Happiness can be found, even in the darkest of times, if one only remembers to turn on the light. – Harry Potter and the Prisoner of Alkaban
I’m in Florida this week celebrating Christmas with my family. In addition to being a time for rejoicing, since the birth of my own son, the Christmas season has become an opportune time to reflect and to slow down a bit, to take measure of how fast life is going by.
One of my fond memories is of a few years ago when my son found a green toy garbage truck waiting for him under the tree. He absolutely loved garbage trucks and so this was a huge delight. Not long after getting his gift, my son would want me to wait with him outside for the garbage man. He’d bring his toy truck and breakfast, I’d bring my coffee, and we’d just hang out waiting. Upon seeing the garbage man appear down the street, my son would take his truck and run out to the middle of our front yard and proudly hoist it up for the garbage man to see.
There are many lessons I’ve taken from this experience and today I’d like to share one of them.
Along with a third of America, I’m bothered by the commercialism and materialism of the Christmas season. I’m also keenly aware that beyond a certain point, having more things doesn’t lead to more happiness.
Consider for example this 2003 study by L.V. Boven and T. Gilovich in which respondents from various demographic groups indicated that:
Experiential purchases—those made with the primary intention of acquiring a life experience—made them happier than material purchases.
In line with what physicist and professor Richard Feynman (HT Farnam Street) was getting at when he said that:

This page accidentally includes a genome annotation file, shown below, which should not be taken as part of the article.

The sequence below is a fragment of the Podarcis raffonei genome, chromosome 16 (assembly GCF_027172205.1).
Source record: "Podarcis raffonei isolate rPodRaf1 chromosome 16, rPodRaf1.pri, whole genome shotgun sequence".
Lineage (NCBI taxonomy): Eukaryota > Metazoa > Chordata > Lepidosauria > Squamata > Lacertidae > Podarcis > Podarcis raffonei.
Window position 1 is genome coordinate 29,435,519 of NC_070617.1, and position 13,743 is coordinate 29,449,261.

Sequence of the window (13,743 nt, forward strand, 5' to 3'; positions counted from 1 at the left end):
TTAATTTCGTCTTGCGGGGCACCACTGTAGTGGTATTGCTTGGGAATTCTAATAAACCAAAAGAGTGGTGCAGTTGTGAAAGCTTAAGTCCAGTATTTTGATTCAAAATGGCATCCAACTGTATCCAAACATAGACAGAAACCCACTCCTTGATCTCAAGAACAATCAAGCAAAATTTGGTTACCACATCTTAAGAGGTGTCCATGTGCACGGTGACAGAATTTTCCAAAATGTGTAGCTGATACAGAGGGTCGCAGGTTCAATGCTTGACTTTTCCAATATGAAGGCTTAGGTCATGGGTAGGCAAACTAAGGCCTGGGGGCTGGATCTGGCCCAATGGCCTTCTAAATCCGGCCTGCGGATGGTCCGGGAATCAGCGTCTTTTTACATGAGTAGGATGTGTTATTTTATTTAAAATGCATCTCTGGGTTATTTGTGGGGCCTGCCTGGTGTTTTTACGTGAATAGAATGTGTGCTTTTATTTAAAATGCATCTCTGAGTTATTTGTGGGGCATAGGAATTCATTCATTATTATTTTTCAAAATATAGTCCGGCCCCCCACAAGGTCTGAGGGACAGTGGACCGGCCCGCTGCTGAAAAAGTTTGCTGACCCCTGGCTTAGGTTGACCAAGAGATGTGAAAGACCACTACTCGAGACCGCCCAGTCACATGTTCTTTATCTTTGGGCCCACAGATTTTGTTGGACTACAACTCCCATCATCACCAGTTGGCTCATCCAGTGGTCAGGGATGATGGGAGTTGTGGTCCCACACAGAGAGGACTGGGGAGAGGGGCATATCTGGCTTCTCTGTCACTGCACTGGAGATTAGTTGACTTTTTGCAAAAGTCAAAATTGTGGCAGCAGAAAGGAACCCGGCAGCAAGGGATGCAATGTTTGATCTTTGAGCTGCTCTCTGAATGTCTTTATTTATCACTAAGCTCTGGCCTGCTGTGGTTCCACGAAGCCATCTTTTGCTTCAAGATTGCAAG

Wealth is not happiness nor is swimming pools and villas. Nor is great work alone reward, or fame. Foreign places visited themselves give nothing. It is only you who bring to the places your heart, or in your great work feeling, or in your large house place. If you do this there is happiness.
L.V. Boven and T. Gilovich posit that experiences make people happier because:
They are more open to positive reinterpretations, are a more meaningful part of one’s identity, and contribute more to successful social relationships.
Back to the toy garbage truck. When my son first asked me to wait with him, I’m ashamed to say I was somewhat annoyed. Whether he was keeping me from a morning run or some other uncivilized morning routine, I cannot recall. I just know that when he first asked, I felt like I had more important things to do. While heeding every request of our children may not be practical or advisable, on reflection, in this particular case it’s clear to me the important thing was to be out there hanging with my son waiting for the garbage man to arrive.
So here is what I learned: Although the truck was a material thing leading to an experience, it’s important to try and allocate time to share in the very experience the gift can provide. Not only will the return on investment in terms of happiness and memories be far greater but it will also help to inform the types of gifts you give and the number of gifts.
Thinking this way has greatly informed my gift giving. For example, this Christmas I bought my son just one gift, the complete Eight-film Harry Potter movie series. Over the next eight months I plan to watch the series with him during a monthly movie night. Between showings, I intend to spend time working with him on creating projects/activities that are informed by the movie.
The best of Christmases to you and your family and, for those of you who have kids who love garbage trucks as much as my son, I leave you with a video (HT kottke.org) that is sure to put a smile on your face.
In your service…Christian
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